(11) Stretch the balls into your desired size skins (see video below), top and bake at 550F (as high as your oven will go) Until the crust is browned and the cheese has melted. Spin the pie at least once to avoid burning due to oven hot spots. I have included a link to a skin stretching tutorial. Watch this video, more than a few times then go through the motions in your head. If you can see it in your mind's eye, you too can be a home oven pizzaiolo! 


Heat oven to 550ºF roasting setting, with skillet in oven on baking steel on the second highest rack about 1 hour.  My set up with the baking steel on the roasting rack that set up is on the third highest rack because of the added height from the roasting rack so it essentially makes the skillet on the second highest rack.

Place stretched dough into skillet and top with sauce and toppings.


Brushing water on the cornicione prior to baking in oven, gives better oven spring and leopard spots to the cornicione. 


Make sure the non oily side of the dough is down in the skillet to avoid a burnt bottom. 



Bake for 3 minutes at 550ºF then rotate and bake for another 3 minutes.  As mentioned earlier, watch the crust as I have found the second pizza often bakes faster than the first.


happycat's picture

Crazy coincidence. Just made a sourdough pesto pizza (topped with smoked salmon added after, artichokes, grated parmesan, mushrooms, green pepper) a week or so ago.

So good. 

I just used my insulated baking sheet preheated to 500. Then slipped the dough on parchment onto the preheated pan. Prob 15 mins. Tasted amazing but it was a rectangle without huge puffy borders.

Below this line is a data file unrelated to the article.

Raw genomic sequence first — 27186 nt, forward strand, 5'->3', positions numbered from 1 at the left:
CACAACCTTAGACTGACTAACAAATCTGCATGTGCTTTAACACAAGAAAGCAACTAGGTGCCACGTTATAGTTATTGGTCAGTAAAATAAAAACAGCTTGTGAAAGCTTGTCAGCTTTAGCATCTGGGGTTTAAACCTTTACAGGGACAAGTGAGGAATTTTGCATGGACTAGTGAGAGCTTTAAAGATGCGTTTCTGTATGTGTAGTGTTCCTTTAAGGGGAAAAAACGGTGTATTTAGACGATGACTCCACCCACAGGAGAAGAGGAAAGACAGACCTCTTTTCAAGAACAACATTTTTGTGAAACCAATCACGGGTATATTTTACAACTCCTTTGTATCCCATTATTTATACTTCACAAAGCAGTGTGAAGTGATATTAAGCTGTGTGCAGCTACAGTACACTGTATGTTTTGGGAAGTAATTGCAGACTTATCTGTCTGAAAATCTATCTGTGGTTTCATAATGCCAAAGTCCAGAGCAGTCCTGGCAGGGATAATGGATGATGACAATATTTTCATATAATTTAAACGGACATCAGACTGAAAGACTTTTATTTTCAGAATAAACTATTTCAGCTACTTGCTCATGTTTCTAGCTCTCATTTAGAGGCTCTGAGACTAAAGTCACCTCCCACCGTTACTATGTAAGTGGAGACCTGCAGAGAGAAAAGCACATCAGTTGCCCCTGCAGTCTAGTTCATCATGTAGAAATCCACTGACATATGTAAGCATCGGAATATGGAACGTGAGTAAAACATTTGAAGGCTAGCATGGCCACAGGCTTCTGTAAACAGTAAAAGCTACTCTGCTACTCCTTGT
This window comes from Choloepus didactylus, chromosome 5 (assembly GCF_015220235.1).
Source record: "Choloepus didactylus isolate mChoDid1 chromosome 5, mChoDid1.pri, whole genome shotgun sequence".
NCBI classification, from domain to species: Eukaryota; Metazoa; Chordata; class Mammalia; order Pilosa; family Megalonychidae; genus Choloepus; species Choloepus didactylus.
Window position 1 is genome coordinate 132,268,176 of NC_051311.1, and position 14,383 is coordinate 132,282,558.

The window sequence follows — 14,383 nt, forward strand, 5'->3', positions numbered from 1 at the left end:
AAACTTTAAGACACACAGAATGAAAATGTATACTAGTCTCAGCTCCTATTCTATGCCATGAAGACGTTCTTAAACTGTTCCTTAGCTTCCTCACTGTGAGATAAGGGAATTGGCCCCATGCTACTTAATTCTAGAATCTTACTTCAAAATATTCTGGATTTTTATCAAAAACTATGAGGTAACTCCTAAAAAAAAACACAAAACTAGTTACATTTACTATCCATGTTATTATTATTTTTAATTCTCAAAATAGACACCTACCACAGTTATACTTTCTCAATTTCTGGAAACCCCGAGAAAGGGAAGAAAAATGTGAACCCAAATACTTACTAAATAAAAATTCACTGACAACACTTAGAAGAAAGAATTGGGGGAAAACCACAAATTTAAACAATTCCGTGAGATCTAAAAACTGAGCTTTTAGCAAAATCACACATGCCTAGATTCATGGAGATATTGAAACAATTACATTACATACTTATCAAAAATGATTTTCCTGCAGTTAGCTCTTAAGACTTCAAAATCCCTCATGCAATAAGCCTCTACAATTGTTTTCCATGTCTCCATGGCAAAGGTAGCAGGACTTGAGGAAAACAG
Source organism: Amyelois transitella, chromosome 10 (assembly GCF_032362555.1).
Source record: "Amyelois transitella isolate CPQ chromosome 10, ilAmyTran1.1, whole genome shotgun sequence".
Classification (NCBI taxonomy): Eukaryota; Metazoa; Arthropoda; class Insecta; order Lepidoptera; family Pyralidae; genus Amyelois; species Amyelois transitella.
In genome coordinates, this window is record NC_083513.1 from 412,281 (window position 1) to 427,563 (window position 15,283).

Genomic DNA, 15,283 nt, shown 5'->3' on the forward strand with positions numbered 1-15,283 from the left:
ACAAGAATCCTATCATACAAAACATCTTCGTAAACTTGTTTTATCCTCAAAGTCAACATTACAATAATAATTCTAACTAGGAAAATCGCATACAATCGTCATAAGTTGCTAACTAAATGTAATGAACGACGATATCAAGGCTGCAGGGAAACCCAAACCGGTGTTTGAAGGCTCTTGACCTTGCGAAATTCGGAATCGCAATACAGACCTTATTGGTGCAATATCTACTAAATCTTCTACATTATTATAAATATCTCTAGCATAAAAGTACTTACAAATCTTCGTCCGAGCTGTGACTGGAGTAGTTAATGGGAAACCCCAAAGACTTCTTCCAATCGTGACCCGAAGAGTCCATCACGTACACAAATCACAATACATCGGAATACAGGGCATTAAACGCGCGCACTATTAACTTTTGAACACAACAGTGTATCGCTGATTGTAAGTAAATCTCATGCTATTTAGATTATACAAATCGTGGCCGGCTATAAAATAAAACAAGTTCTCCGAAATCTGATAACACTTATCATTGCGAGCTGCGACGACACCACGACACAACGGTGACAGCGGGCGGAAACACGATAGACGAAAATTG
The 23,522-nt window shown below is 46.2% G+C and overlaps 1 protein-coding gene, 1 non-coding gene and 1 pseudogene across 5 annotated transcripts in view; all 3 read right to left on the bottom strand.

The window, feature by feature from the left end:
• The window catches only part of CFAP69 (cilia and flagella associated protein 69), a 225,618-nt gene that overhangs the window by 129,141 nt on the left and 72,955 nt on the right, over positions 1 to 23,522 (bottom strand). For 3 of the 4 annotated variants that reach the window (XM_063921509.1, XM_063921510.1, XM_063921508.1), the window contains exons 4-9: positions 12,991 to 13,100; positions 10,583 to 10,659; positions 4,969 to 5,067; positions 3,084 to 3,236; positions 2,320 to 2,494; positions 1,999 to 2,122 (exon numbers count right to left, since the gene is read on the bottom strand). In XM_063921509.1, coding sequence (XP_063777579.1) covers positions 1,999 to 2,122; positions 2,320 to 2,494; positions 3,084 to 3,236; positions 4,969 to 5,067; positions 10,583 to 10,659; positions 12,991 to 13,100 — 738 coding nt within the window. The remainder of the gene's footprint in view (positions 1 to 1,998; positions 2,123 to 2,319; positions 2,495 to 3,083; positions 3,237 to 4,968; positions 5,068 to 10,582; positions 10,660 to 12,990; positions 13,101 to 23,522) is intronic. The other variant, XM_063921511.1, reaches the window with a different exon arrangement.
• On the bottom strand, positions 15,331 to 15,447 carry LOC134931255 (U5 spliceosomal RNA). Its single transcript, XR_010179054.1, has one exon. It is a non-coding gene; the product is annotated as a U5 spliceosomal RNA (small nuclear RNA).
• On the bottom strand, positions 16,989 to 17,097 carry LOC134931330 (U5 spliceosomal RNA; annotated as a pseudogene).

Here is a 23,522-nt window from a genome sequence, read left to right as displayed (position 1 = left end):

The amazing thing was I got a very late start making it but by playing with hot water and nested mixing bowls, I made a levain and then the dough in a few hours.

Your looks great!

Benito's picture

Your pesto pizza sounds delicious David, I like the idea of the smoked salmon, I will have to steal that 😉. If we ever want to have friends over for pizza, I’ll borrow your rectangular pizza idea too except I would dress it on the parchment on my cookie sheet (no lip) and then slide it right onto the baking steel.

I like to make pizza dough planning to have 2-4 days of cold retard so weekend bulk with two weekday bakes.


happycat's picture

For sure a multiday cold bulk is ideal... for those of you disiciplined planners!

FYI Kristapson's on Queen east of Carlaw has good smoked salmon and also sells packets of pieces (vs filets) at discount. Worked well for my pizza.

Benito's picture

Oh yes I know Kristapson’s, our first house was in Leslieville so we used to get smoked salmon there.  We are no longer close but their smoked salmon is the best in the city for sure.  I didn’t know that they had packets of pieces though, that is great for when smoked salmon is being added to a dish.

JonJ's picture

What a font of useful pizza info in this post (water on the cornicione!)- especially about where to put the baking steel. Although I do worry about cracking my pizza stone if it is too close to the grill.

Beautiful crust cross section! Very inspiring.

How much yeast into your recipe - the usual 7g sachet?

I assume you're using a peel to load and unload the pizza? And getting them onto the peel - do you have a trick? That is my downfall, I have a known problem with dropping fully laden pizzas!

Benito's picture

Hey Jon, no commercial yeast was harmed in the making of this pizza.  The dough is sourdough levain raised.  I make my pizzas individual sized in a 9-10" cast iron skillet so it is no problem to load and unload.


naturaleigh's picture

Learned a new word as well as a good tip related to it!  ;-). These look gorgeous and exactly how I like them--puffy and airy on the edge and thin but stable at the center.  Yum!

Benito's picture

You have good taste then Leigh, I like them the same way.